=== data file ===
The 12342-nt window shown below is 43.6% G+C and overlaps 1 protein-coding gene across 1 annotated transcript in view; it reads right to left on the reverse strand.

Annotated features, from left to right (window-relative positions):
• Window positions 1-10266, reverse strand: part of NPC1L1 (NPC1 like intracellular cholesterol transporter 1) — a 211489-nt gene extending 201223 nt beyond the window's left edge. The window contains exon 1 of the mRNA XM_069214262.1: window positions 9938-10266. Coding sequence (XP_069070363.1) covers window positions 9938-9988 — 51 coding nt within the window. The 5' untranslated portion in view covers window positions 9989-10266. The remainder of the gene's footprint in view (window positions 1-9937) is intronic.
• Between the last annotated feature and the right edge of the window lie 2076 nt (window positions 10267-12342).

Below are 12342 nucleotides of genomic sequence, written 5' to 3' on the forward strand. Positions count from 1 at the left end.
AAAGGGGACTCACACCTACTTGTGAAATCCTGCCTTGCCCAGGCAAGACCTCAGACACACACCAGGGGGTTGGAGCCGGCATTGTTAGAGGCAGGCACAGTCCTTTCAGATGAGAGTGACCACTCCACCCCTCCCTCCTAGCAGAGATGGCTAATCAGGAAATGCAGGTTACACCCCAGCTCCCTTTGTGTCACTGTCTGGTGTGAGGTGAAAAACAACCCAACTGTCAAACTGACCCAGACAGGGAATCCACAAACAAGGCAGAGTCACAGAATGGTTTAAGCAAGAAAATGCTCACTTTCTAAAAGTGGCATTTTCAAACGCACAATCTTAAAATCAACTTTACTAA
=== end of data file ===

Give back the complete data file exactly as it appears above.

The 12342-nt window shown below is 43.6% G+C and overlaps 1 protein-coding gene across 1 annotated transcript in view; it reads right to left on the reverse strand.

Annotated features, from left to right (window-relative positions):
• Window positions 1-10266, reverse strand: part of NPC1L1 (NPC1 like intracellular cholesterol transporter 1) — a 211489-nt gene extending 201223 nt beyond the window's left edge. The window contains exon 1 of the mRNA XM_069214262.1: window positions 9938-10266. Coding sequence (XP_069070363.1) covers window positions 9938-9988 — 51 coding nt within the window. The 5' untranslated portion in view covers window positions 9989-10266. The remainder of the gene's footprint in view (window positions 1-9937) is intronic.
• Between the last annotated feature and the right edge of the window lie 2076 nt (window positions 10267-12342).

Below are 12342 nucleotides of genomic sequence, written 5' to 3' on the forward strand. Positions count from 1 at the left end.
AAAGGGGACTCACACCTACTTGTGAAATCCTGCCTTGCCCAGGCAAGACCTCAGACACACACCAGGGGGTTGGAGCCGGCATTGTTAGAGGCAGGCACAGTCCTTTCAGATGAGAGTGACCACTCCACCCCTCCCTCCTAGCAGAGATGGCTAATCAGGAAATGCAGGTTACACCCCAGCTCCCTTTGTGTCACTGTCTGGTGTGAGGTGAAAAACAACCCAACTGTCAAACTGACCCAGACAGGGAATCCACAAACAAGGCAGAGTCACAGAATGGTTTAAGCAAGAAAATGCTCACTTTCTAAAAGTGGCATTTTCAAACGCACAATCTTAAAATCAACTTTACTAA